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Old 01-03-2018, 12:18 PM   #6
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The only time I ever had problems with gelling was when I filled up my truck and then had to go out of town for a couple weeks in late fall. When I got back, temps were low and I had a tank full of pure unblended #2.

The red Power Service stuff won't actually prevent gelling, believe it or not. It will thaw out a gelled filter well enough though. As was already mentioned, (and you probably already know since you use it) the white bottle is their anti gel additive. The silver bottle is intended for improving cetane and lubricity additive.

Generally the first thing to gel up is the filter because of the large amount of surface area in contact with the fuel. From your truck info I'm guessing that you have a stock fuel filter. Since that's inside the engine compartment, it may help to regularly plug in at nights when temps go below 20, if you're not already doing that. Residual heat (especially if you have a good winter front and the stock hood blanket to help hold that heat in some) should help keep the filter housing a little warmer.

All that said, definitely do what Deere Country suggests with leaving a jar of fuel outside over night to see if it gells up. If it does, then the fuel station you're using is either completely ignorant, or lying to you about their fuel being properly blended for the temperature. Regardless, you might try filling up somewhere else for a little while to see if it still gells on you.

Good luck!
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Old 01-04-2018, 02:22 PM   #7
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Thanks for the replies, many of the same thoughts I had.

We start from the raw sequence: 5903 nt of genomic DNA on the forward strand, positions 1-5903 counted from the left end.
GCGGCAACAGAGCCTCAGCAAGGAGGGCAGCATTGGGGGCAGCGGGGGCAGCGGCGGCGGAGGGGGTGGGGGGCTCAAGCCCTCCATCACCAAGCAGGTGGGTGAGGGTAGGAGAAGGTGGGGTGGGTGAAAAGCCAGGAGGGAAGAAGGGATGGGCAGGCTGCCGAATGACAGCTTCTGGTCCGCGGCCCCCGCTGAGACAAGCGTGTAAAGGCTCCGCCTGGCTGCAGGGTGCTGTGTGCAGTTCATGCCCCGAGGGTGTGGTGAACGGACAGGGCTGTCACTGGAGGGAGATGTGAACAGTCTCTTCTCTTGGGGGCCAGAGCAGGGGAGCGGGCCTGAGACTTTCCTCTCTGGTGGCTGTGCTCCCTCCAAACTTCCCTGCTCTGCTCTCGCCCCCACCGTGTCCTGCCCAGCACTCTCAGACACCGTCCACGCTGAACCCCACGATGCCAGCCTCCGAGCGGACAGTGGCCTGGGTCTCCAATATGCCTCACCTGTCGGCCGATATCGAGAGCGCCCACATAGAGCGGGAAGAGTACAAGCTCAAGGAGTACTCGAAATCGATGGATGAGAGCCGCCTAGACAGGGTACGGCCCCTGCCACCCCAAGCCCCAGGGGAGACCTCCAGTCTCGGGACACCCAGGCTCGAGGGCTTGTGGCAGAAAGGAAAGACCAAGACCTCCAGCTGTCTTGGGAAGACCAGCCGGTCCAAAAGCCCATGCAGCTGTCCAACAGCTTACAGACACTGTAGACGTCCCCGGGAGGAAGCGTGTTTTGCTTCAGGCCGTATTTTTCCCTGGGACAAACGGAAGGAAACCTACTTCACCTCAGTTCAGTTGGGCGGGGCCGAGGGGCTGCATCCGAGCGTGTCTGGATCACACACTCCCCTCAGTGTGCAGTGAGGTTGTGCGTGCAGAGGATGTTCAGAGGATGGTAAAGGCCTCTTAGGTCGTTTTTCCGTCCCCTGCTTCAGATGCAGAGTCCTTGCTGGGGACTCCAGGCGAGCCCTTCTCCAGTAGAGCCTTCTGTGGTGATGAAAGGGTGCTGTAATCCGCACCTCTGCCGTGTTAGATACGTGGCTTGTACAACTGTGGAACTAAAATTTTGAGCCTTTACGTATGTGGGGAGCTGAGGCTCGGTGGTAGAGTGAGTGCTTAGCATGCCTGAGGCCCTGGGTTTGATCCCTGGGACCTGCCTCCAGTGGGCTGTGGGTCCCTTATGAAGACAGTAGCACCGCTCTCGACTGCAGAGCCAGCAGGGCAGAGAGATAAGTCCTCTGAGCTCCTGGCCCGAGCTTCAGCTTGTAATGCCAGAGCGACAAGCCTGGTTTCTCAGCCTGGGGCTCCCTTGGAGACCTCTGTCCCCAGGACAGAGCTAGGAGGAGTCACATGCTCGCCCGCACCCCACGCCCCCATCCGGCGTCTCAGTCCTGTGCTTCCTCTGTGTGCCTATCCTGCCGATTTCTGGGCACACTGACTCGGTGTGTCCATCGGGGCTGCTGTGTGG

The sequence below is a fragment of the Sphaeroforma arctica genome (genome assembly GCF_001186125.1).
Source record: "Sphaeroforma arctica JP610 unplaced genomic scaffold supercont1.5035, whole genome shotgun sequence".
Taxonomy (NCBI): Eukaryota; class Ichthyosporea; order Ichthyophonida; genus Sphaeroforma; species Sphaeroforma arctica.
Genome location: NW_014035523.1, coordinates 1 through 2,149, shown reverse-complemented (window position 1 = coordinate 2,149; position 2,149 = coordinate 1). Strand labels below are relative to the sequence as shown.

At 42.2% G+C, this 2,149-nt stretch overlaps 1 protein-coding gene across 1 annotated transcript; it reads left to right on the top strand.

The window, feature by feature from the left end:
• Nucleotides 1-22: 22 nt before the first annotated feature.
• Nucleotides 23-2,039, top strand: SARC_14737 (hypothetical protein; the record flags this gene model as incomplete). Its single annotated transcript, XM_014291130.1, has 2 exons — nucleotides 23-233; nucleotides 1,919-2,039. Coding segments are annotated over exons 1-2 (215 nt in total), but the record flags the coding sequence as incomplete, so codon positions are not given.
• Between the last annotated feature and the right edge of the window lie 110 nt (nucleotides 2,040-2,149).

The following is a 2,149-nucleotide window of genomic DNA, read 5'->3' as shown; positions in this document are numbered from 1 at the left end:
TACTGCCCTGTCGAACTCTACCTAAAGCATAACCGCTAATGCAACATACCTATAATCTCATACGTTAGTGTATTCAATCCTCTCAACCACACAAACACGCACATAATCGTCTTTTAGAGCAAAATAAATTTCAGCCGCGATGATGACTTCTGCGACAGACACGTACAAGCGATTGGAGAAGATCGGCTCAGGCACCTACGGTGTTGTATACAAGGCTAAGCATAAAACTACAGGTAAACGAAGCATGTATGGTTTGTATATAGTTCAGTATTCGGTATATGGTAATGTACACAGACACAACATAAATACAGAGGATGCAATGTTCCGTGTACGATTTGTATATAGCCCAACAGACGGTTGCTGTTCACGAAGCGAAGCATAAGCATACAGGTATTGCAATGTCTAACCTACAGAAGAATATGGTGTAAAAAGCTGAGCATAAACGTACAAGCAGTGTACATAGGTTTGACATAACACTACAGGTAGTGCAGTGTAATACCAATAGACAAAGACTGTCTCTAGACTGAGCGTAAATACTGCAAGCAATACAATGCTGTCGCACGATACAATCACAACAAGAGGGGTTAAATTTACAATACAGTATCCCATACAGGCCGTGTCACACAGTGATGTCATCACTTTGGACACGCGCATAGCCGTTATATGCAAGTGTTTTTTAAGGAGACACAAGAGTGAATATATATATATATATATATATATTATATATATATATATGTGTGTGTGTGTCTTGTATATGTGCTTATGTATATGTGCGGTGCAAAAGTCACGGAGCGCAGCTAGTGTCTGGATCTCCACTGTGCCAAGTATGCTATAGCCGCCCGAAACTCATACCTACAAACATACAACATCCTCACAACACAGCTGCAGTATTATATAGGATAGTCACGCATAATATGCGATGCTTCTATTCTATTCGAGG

I did put fuel in the freezer a few years back when I first had trouble. Sure enough, it was #2 with additive. Kinda cool to watch it cloud and then wax out. I change suppliers at that time and no issues. I just checked with the current supplier and they quit using Winter Blend and just went to #2 with additive.

Only change from stock is a replacement lift pump (stock style) It carries good pressure (best it can do as stock style), but I wonder if it cannot pump the thicker fuel and/or pressure it though a partially clogged filter. I can't justify throwing a new pump on it just to experiment, since it works OK other days.

I have not verified that the fuel heater is working.

I plug in when below 15*F. It always starts, just plugs the filter after running.

I tried the Howes three years ago and it was worse. I went back to Power Service white. Injection shop sells the Stanadyne, maybe need to try that.
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Old 01-12-2018, 11:25 AM   #8
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I use the Amsoil Cold flow.
I don't get below zero often but over the holidays it sat for a week where it never drove , wasn't plugged in and never got above 20. No problem on start up besides a little belching of white smoke and it loped until it warmed up.
I did chuck a bottle of treated fuel in my deep freeze (-10f) and it never clouded.
Maybe either you got bad fuel or a bad bottle of additive.
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Old 01-12-2018, 12:57 PM   #9
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I have access to #2 diesel year round. I start mixing my fuel in September to make sue it never jells. The only time I had a problem is when the truck sat into winter with only #1 in it. Un jelling took time. Add #2 to the tank and let set for a few days. Replace the fuel in the filter with #2. Repeat the filter until it keeps running. It never gets cold in Alaska.